6

I'm having issues with IPv6 connections. Only with those. They timeout roughly every 10 minutes (due to address renewal i suppose).

Happens with every debian based flavour of linux i tried in a year or so, x86 and x64, across different PCs, wired and wireless.

I'm currently using Linux Mint 17.1 with kernel 3.13.0-37-generic x86_64 (previously 3.2.0-60) and NetworkManager 0.9.8.8. Sometimes when i try to immediately restart the download i get "no route to host." because my IPv6 addresses seem to be momentarily gone.
Like this: http://pastebin.com/4Xida2qu

I'm running dual stack IPv4 - IPv6 (PPPoE), this is how my Netgear DGND3700v2 router (firmware version V1.1.00.22_1.00.22) is configured: http://i.imgur.com/YgxAyQb.png

The network profile in question is set to ignore IPv6 but i'm getting global IPv6 addresses anyway. Changing to auto does not make any difference. This is confusing but i guess it's just the kernel doing its job.

Firewall rules or lack thereof don't make any difference but they basically are:

iptables -P INPUT DROP
ip6tables -P INPUT DROP
iptables -P FORWARD DROP
ip6tables -P FORWARD DROP
iptables -A INPUT -i lo -j ACCEPT
iptables -A OUTPUT -o lo -j ACCEPT
ip6tables -A INPUT -i lo -j ACCEPT
ip6tables -A OUTPUT -o lo -j ACCEPT
iptables -A INPUT -m state --state ESTABLISHED,RELATED -j ACCEPT
ip6tables -A INPUT -m state --state ESTABLISHED,RELATED -j ACCEPT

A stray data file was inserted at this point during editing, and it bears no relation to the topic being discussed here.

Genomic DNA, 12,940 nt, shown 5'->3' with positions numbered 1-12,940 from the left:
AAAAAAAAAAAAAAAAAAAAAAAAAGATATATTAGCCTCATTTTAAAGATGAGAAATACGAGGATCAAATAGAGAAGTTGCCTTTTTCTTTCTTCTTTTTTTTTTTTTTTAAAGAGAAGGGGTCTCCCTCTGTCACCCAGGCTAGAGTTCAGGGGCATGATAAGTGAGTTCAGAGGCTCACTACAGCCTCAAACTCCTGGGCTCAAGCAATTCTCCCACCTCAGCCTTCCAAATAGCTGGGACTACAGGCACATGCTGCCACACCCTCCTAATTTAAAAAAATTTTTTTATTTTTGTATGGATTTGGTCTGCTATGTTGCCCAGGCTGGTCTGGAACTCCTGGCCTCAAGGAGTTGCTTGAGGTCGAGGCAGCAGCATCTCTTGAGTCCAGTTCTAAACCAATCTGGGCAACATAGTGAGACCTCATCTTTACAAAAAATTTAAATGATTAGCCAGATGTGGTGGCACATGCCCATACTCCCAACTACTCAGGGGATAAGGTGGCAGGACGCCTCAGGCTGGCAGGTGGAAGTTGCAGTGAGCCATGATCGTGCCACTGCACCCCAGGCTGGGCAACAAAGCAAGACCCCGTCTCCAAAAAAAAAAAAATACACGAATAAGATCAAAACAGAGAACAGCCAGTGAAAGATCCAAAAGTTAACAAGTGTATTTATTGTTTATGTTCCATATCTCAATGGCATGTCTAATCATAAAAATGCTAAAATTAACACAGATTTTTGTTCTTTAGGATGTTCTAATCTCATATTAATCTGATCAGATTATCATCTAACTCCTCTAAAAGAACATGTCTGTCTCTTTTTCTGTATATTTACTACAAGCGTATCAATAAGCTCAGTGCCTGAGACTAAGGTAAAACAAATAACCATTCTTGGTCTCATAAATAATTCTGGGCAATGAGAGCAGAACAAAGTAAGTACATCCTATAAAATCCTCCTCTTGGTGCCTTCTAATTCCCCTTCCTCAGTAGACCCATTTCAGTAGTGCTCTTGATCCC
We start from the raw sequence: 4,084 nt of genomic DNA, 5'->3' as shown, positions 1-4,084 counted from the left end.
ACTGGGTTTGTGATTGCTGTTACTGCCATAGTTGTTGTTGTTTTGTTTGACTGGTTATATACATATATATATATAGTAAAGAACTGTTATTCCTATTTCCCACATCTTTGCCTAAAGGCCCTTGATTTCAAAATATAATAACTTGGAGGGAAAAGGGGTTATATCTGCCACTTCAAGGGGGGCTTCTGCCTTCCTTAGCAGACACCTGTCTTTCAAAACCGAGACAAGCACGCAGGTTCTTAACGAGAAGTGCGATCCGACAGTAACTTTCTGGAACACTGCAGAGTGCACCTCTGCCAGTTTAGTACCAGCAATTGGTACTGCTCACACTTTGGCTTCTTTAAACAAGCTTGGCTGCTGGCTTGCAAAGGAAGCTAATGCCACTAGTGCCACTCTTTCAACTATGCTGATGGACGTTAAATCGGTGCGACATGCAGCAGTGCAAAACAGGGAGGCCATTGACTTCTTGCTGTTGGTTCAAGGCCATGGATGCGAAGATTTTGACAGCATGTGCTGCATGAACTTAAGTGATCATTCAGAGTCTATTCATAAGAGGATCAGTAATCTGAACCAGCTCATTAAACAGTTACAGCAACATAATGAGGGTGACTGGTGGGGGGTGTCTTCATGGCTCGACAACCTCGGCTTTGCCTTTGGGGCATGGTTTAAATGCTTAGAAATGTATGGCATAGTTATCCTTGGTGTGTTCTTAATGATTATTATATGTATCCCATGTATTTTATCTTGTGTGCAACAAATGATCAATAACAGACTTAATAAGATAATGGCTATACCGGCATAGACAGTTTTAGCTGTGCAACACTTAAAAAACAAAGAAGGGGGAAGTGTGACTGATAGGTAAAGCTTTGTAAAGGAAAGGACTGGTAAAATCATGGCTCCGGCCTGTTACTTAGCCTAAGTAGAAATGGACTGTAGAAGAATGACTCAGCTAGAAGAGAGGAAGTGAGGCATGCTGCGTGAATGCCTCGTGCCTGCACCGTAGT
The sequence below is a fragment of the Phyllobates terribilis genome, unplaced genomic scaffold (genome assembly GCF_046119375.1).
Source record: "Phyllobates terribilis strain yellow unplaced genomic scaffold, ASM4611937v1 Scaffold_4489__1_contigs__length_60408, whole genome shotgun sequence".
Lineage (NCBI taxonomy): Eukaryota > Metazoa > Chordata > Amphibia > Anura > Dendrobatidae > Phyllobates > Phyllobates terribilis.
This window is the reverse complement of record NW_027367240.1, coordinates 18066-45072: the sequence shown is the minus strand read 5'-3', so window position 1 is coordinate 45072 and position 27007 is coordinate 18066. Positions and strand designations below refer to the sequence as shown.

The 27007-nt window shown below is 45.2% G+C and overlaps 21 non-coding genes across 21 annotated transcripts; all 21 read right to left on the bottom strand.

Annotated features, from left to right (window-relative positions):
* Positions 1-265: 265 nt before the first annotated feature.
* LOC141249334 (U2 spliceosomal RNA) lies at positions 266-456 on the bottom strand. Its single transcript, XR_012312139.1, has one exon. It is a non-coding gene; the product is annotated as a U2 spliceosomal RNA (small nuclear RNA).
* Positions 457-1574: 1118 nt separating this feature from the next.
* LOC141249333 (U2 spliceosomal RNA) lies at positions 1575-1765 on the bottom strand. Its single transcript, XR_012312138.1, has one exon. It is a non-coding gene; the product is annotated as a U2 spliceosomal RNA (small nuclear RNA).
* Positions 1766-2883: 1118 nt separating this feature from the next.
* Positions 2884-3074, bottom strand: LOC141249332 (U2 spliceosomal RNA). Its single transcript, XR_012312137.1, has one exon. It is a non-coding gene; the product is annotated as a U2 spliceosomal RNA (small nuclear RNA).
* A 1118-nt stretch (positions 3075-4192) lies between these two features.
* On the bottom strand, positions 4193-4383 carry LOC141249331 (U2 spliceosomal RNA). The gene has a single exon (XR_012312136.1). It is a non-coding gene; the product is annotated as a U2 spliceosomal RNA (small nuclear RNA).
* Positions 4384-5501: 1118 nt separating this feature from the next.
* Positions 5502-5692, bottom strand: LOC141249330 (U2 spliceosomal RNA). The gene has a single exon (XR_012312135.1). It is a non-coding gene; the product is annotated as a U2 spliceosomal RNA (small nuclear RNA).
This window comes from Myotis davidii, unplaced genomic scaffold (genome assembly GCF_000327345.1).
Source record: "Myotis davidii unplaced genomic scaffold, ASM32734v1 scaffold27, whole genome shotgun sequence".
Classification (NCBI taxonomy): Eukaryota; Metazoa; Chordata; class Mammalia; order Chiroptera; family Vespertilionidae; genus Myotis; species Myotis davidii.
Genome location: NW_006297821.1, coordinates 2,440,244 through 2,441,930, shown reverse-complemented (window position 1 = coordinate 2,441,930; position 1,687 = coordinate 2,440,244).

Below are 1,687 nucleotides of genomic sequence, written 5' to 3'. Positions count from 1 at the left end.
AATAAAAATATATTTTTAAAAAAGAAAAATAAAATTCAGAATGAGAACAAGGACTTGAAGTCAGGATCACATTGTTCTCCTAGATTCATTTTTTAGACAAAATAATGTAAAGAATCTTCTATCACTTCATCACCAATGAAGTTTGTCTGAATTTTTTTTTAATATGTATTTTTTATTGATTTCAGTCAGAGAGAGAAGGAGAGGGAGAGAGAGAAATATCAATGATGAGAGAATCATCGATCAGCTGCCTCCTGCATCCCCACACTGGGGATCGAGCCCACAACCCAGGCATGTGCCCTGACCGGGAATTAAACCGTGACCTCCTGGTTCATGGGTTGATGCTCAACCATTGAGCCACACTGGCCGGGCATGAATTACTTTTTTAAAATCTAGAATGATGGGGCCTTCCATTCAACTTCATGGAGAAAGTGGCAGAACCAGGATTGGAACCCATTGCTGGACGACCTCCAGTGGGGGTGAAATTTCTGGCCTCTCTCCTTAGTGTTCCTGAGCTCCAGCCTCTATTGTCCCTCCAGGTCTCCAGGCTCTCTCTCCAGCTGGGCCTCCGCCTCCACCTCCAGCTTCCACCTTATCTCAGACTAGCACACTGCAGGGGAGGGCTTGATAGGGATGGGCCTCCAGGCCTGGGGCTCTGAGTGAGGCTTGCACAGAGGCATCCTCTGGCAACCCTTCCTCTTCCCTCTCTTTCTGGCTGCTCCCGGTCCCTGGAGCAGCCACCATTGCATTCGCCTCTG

ip6tables -I INPUT  -p icmpv6 -j ACCEPT

Tried using DHCP instead of autoconf for the LAN, now i get no timeouts on windows but no ipv6 connectivity on linux (even though i appear to have a global address but i'm getting "network unreachable" errors anyway).

Relevant parts of tcpdump -vvni wlan0 icmp6 output

Destination unreachable:

19:25:05.381081 IP6 (hlim 64, next-header ICMPv6 (58) payload length: 88) {GW's ipv6 - redacted} > {My pc's ipv6 link-local addr - redacted}: [icmp6 sum ok] ICMP6, destination unreachable, beyond scope 2001:760:ffff:b1::34, source address {My pc's ipv6 link-local addr - redacted}
19:25:12.948944 IP6 (hlim 64, next-header ICMPv6 (58) payload length: 88) {GW's ipv6 - redacted} > {My pc's ipv6 link-local addr - redacted}: [icmp6 sum ok] ICMP6, destination unreachable, beyond scope 2001:760:ffff:b1::34, source address {My pc's ipv6 link-local addr - redacted}
19:25:18.446900 IP6 (hlim 64, next-header ICMPv6 (58) payload length: 88) {GW's ipv6 - redacted} > {My pc's ipv6 link-local addr - redacted}: [icmp6 sum ok] ICMP6, destination unreachable, beyond scope 2001:760:ffff:b1::34, source address {My pc's ipv6 link-local addr - redacted}